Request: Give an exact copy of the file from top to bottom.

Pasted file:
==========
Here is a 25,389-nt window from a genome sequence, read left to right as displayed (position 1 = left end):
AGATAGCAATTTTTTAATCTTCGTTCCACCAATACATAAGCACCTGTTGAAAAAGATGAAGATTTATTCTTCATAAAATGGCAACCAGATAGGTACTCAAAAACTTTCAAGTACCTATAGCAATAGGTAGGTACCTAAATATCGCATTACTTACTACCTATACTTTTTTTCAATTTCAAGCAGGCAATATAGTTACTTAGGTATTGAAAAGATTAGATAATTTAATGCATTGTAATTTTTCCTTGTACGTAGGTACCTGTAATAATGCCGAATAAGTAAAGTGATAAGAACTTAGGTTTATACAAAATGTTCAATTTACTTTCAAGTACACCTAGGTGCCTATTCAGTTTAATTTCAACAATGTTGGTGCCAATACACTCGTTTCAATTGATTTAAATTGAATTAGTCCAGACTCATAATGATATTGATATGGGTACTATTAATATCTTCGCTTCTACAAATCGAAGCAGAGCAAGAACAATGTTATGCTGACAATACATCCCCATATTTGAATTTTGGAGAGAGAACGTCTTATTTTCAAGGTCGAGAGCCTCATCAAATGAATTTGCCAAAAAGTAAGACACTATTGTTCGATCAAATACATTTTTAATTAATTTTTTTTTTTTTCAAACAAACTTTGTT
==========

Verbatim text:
Here is a 25,389-nt window from a genome sequence, read left to right as displayed (position 1 = left end):
AGATAGCAATTTTTTAATCTTCGTTCCACCAATACATAAGCACCTGTTGAAAAAGATGAAGATTTATTCTTCATAAAATGGCAACCAGATAGGTACTCAAAAACTTTCAAGTACCTATAGCAATAGGTAGGTACCTAAATATCGCATTACTTACTACCTATACTTTTTTTCAATTTCAAGCAGGCAATATAGTTACTTAGGTATTGAAAAGATTAGATAATTTAATGCATTGTAATTTTTCCTTGTACGTAGGTACCTGTAATAATGCCGAATAAGTAAAGTGATAAGAACTTAGGTTTATACAAAATGTTCAATTTACTTTCAAGTACACCTAGGTGCCTATTCAGTTTAATTTCAACAATGTTGGTGCCAATACACTCGTTTCAATTGATTTAAATTGAATTAGTCCAGACTCATAATGATATTGATATGGGTACTATTAATATCTTCGCTTCTACAAATCGAAGCAGAGCAAGAACAATGTTATGCTGACAATACATCCCCATATTTGAATTTTGGAGAGAGAACGTCTTATTTTCAAGGTCGAGAGCCTCATCAAATGAATTTGCCAAAAAGTAAGACACTATTGTTCGATCAAATACATTTTTAATTAATTTTTTTTTTTTTCAAACAAACTTTGTT